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What lessons does Pip learn from his experience of becoming a wealthy gentleman?

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mizradane | High School Teacher | (Level 1) Valedictorian

Posted July 12, 2012 at 1:10 PM via web

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What lessons does Pip learn from his experience of becoming a wealthy gentleman?

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mwestwood | College Teacher | (Level 3) Distinguished Educator

Posted July 12, 2012 at 7:03 PM (Answer #1)

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In his moral regeneration of Stage III, learns the true meaning of the words of Mr. Jaggers, who has instructed Pip, 

"Take nothing on its looks; take everything on evidence.  There's no better rule."

Being a gentleman is not based upon appearances.

From his encounters with the cruel Estella and the exploitation of Miss Havisham, as well as his exposure to the high-born Bentley Drummle, who nevertheless "was idle, proud, niggardly, reserved, and suspicious," Pip learns that one's social status has nothing to do with the inner makings of a person.

On the other hand, the socially-awkward, illiterate Joe is always gentle in his heart, loving and loyal to a fault.  For instance, when the intuitive Joe visits Pip in London, he apologizes to Pip for embarrassing him,

"If there's been any fault at all today, it's mine. You and me is not two figures to be together in London, nor yet anywheres else but what is private...and understood among friends."

Later, Pip realizes the value of this friendship and returns as the prodigal son, begging forgiveness, "receive my humble thanks for alll you have done for me, all I have so ill repaid." Lovingly and graciously as the best gentleman would, Joe replies "God knows as I forgive you, if I have anythink to forgive!"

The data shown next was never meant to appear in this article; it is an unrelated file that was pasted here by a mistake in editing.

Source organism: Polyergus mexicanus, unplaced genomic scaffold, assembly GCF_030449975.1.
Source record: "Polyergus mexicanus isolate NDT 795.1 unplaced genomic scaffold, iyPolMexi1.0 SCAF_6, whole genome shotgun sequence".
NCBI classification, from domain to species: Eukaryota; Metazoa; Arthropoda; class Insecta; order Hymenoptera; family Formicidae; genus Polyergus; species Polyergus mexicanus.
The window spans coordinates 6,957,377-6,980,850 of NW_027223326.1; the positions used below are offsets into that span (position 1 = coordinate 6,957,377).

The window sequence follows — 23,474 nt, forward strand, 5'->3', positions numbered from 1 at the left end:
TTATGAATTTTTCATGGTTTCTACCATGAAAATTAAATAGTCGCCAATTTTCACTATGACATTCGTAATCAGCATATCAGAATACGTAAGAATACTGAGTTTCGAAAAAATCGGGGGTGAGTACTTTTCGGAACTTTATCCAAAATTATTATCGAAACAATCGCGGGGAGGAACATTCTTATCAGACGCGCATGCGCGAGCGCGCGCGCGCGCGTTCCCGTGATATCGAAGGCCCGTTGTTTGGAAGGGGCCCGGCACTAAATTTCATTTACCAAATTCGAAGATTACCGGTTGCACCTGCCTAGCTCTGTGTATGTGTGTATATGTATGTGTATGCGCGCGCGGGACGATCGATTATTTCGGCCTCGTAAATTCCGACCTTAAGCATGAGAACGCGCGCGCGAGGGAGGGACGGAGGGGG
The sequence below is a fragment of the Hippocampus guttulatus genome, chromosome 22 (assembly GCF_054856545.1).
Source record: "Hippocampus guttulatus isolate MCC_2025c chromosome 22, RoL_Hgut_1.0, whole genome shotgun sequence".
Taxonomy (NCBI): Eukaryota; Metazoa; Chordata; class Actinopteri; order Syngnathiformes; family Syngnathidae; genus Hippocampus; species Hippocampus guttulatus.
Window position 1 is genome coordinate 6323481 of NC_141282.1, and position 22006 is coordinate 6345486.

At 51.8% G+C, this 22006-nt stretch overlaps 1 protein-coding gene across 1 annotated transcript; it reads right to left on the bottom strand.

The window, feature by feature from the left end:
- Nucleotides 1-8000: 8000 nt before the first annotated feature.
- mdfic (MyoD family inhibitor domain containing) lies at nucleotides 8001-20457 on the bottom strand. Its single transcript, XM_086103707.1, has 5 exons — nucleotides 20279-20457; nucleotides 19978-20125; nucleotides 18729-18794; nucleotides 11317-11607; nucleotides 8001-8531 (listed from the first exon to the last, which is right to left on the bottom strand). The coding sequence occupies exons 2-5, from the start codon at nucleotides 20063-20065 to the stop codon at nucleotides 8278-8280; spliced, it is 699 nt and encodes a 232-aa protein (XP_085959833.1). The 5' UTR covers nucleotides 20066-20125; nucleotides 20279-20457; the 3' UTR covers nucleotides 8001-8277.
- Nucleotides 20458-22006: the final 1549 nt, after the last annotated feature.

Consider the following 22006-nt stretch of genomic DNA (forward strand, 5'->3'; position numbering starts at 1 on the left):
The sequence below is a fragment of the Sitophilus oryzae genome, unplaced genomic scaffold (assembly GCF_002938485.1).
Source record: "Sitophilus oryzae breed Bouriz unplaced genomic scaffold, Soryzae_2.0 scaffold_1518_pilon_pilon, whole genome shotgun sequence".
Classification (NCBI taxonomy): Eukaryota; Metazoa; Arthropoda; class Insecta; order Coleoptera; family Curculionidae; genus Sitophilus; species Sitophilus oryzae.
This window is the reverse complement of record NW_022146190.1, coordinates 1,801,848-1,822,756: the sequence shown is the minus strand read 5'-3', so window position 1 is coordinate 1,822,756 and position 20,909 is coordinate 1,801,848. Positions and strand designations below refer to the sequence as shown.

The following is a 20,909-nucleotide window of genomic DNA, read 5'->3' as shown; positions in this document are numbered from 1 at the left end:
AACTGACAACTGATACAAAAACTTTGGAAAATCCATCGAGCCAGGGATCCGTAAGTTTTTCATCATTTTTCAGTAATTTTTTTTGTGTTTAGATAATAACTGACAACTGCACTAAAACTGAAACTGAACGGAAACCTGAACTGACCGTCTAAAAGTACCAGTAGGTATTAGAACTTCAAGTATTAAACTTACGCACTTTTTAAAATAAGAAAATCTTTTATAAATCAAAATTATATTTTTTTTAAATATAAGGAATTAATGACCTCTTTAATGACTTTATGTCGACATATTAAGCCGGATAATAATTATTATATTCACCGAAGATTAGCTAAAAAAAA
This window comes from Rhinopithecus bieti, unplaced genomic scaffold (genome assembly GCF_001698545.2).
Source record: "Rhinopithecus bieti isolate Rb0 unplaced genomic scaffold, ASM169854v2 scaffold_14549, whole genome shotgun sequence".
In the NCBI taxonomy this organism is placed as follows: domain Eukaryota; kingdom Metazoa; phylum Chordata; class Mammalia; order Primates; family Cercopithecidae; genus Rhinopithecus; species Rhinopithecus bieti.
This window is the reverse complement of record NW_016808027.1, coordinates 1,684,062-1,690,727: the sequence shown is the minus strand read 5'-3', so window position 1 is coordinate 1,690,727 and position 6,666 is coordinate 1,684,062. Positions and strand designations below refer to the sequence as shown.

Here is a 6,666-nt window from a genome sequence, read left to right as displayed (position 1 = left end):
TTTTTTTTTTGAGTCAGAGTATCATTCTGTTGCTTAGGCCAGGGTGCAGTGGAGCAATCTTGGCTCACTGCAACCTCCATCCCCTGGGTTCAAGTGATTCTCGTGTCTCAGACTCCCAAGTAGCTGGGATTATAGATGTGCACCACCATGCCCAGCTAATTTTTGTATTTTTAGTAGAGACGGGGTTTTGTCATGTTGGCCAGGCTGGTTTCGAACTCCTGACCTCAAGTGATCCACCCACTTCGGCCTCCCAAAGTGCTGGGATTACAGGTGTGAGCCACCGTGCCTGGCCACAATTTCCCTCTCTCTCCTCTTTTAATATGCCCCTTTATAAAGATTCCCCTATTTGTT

The old convict Magwitch, too, possesses this gentle heart, as well. Ridden with guilt at his earlier intentions to "desert him," Pip tends to the injured convict on his death bed and tells him of Estella's existence; Magwitch kisses Pip hand and passes away.

Love and loyalty supercede all other values

For all his pursuance of Estella's attentions, she continuously treats him cruelly, explaining that she has no heart and is incapable of loving. Likewise, the superficial and self-serving Pumblechook, who flatters Pip only after he receives money and then takes credit for having been the "Mentor of our young Telemachus" and moved Pip up in social status, displays no redeeming qualities.

But, the noble Herbert Pocket and the humble John Wemmick prove the value of friendship to Pip as Herbert helps him try to get Magwitch out of London and Wemmick provides Pip fatherly love and advice.  Of course, Biddy and Joe are loyal to Pip despite his rejection of them.  In the end, it is Joe who tends Pip in his sickness after his rescue of Miss Havisham and both he and Biddy who welcome home Pip as though he has never neglected them.

Indeed, the evidence of love, friendship, and loyalty come not from those who appear lofty and grand and beautiful, but, rather, from the plain, simple, and decent people in Pip's life. 

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